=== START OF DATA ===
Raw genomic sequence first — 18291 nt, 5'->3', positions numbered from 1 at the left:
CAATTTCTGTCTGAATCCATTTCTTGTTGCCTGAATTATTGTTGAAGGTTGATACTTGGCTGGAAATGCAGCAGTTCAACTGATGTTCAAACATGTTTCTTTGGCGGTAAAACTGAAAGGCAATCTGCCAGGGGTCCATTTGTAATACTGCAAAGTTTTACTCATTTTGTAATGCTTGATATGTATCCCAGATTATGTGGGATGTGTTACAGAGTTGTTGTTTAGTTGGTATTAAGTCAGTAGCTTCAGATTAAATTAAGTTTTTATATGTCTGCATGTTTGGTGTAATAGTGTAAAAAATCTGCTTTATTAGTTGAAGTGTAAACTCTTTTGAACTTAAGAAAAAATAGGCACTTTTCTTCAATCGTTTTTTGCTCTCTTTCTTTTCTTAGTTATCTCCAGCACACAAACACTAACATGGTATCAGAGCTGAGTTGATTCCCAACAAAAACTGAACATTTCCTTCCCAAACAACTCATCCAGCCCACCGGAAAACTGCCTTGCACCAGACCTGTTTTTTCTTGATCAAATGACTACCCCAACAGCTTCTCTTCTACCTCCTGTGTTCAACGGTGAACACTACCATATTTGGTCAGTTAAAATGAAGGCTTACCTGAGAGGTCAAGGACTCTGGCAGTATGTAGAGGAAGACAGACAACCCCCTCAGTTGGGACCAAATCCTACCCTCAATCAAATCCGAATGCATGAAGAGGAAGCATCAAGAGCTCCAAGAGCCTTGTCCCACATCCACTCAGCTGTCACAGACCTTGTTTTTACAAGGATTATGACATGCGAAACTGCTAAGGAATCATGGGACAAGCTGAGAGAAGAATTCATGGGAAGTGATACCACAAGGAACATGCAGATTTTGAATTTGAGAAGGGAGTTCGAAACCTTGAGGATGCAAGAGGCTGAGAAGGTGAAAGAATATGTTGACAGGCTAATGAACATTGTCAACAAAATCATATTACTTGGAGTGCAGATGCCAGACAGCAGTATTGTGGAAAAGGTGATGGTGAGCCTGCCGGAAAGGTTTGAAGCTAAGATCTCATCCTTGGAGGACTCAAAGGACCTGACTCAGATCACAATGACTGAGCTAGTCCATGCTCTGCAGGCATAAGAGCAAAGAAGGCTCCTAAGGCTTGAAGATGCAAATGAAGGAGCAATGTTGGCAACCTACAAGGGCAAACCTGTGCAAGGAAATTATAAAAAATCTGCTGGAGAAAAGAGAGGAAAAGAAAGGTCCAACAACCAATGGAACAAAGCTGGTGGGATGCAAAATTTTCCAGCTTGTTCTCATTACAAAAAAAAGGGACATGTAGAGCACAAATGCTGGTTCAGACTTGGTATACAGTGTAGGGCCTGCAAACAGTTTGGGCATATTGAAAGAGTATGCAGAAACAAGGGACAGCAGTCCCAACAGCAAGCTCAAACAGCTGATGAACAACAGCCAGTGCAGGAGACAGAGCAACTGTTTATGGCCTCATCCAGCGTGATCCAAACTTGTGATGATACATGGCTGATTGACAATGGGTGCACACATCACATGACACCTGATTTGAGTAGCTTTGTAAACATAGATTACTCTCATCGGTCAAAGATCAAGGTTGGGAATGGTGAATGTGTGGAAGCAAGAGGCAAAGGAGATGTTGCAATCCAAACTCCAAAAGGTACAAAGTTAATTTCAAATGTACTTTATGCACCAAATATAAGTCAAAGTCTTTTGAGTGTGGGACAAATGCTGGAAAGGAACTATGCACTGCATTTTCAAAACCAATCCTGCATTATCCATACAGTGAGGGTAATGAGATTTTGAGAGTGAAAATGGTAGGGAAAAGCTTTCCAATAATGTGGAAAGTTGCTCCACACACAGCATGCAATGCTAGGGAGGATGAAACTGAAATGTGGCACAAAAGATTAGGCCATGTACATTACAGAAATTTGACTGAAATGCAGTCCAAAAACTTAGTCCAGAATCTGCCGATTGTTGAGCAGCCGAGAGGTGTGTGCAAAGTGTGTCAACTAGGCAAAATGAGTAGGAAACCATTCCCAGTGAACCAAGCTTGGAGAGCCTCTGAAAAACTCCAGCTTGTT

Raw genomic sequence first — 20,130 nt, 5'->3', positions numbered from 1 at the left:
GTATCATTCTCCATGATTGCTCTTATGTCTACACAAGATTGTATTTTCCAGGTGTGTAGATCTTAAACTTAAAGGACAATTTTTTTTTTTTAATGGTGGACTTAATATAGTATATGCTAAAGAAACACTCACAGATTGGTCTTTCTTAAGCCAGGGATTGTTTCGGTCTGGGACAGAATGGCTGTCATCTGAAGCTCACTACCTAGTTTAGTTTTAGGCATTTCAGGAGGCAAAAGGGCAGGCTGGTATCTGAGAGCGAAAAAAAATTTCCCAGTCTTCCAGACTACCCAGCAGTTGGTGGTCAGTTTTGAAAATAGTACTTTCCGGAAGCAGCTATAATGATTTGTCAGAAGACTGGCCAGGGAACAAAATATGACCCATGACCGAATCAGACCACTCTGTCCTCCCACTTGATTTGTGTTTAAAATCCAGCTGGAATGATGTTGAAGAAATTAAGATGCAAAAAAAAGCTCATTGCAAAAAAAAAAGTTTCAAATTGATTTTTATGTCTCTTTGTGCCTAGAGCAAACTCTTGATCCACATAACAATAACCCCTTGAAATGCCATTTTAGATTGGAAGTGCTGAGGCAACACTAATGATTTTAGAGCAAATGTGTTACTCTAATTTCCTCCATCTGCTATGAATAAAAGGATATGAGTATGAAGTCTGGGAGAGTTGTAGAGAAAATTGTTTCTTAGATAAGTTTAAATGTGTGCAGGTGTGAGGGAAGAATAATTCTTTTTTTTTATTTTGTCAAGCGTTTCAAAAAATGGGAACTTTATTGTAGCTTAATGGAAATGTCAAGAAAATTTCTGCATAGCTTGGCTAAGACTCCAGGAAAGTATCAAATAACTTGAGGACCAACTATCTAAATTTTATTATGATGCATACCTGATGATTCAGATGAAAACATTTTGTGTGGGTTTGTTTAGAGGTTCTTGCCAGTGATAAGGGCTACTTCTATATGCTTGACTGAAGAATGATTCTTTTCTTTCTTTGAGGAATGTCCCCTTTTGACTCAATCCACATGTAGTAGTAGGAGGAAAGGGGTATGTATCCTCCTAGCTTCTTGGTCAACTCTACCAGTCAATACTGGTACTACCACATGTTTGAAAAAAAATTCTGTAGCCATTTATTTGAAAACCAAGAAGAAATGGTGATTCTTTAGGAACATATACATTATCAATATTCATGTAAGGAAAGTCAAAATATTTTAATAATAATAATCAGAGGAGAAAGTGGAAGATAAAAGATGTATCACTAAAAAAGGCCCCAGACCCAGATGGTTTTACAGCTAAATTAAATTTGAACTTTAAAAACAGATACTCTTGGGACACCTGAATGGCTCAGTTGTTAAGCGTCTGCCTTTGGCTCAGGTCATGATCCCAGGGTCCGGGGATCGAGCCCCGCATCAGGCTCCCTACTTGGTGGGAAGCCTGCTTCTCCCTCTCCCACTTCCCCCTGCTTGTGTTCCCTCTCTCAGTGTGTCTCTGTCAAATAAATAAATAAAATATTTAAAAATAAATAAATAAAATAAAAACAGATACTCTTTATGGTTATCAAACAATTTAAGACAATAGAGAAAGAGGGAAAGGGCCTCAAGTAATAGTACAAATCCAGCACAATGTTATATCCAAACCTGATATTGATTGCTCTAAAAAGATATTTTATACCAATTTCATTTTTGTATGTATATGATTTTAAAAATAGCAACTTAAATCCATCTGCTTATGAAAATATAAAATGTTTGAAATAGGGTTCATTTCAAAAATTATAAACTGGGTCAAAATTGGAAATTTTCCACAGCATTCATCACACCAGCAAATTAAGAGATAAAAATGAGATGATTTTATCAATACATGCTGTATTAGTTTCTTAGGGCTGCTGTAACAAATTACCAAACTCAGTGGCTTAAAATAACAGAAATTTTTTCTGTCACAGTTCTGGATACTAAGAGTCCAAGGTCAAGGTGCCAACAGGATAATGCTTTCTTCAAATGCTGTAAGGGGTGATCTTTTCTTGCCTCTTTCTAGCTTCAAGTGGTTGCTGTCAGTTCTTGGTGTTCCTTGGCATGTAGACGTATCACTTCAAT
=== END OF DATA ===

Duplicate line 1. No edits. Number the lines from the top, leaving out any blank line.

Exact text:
Raw genomic sequence first — 18291 nt, 5'->3', positions numbered from 1 at the left: